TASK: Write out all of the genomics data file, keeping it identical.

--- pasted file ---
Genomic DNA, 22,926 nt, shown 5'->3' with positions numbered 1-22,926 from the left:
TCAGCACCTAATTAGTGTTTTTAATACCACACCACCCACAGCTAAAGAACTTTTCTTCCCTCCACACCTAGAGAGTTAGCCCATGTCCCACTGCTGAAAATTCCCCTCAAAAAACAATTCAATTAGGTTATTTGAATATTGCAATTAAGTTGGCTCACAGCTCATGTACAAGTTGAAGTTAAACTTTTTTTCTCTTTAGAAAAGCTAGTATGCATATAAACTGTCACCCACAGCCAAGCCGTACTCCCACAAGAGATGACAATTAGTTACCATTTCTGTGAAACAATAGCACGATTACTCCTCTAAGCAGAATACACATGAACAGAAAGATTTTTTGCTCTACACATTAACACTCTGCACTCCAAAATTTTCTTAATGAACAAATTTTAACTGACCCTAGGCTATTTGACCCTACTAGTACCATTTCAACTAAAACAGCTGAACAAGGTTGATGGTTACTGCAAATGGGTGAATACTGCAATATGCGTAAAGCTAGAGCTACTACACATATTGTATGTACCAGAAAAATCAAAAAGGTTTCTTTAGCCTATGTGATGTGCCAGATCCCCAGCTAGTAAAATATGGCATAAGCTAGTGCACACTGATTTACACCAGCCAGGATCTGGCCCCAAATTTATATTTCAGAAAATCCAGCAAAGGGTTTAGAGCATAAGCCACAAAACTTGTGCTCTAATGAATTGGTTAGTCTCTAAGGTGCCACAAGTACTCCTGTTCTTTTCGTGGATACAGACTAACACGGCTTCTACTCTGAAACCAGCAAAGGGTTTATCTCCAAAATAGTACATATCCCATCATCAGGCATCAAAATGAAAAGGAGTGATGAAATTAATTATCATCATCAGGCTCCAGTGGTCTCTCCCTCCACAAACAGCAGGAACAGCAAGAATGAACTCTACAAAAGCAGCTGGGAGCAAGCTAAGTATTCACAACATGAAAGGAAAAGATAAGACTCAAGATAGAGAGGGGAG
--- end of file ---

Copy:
Genomic DNA, 22,926 nt, shown 5'->3' with positions numbered 1-22,926 from the left:
TCAGCACCTAATTAGTGTTTTTAATACCACACCACCCACAGCTAAAGAACTTTTCTTCCCTCCACACCTAGAGAGTTAGCCCATGTCCCACTGCTGAAAATTCCCCTCAAAAAACAATTCAATTAGGTTATTTGAATATTGCAATTAAGTTGGCTCACAGCTCATGTACAAGTTGAAGTTAAACTTTTTTTCTCTTTAGAAAAGCTAGTATGCATATAAACTGTCACCCACAGCCAAGCCGTACTCCCACAAGAGATGACAATTAGTTACCATTTCTGTGAAACAATAGCACGATTACTCCTCTAAGCAGAATACACATGAACAGAAAGATTTTTTGCTCTACACATTAACACTCTGCACTCCAAAATTTTCTTAATGAACAAATTTTAACTGACCCTAGGCTATTTGACCCTACTAGTACCATTTCAACTAAAACAGCTGAACAAGGTTGATGGTTACTGCAAATGGGTGAATACTGCAATATGCGTAAAGCTAGAGCTACTACACATATTGTATGTACCAGAAAAATCAAAAAGGTTTCTTTAGCCTATGTGATGTGCCAGATCCCCAGCTAGTAAAATATGGCATAAGCTAGTGCACACTGATTTACACCAGCCAGGATCTGGCCCCAAATTTATATTTCAGAAAATCCAGCAAAGGGTTTAGAGCATAAGCCACAAAACTTGTGCTCTAATGAATTGGTTAGTCTCTAAGGTGCCACAAGTACTCCTGTTCTTTTCGTGGATACAGACTAACACGGCTTCTACTCTGAAACCAGCAAAGGGTTTATCTCCAAAATAGTACATATCCCATCATCAGGCATCAAAATGAAAAGGAGTGATGAAATTAATTATCATCATCAGGCTCCAGTGGTCTCTCCCTCCACAAACAGCAGGAACAGCAAGAATGAACTCTACAAAAGCAGCTGGGAGCAAGCTAAGTATTCACAACATGAAAGGAAAAGATAAGACTCAAGATAGAGAGGGGAG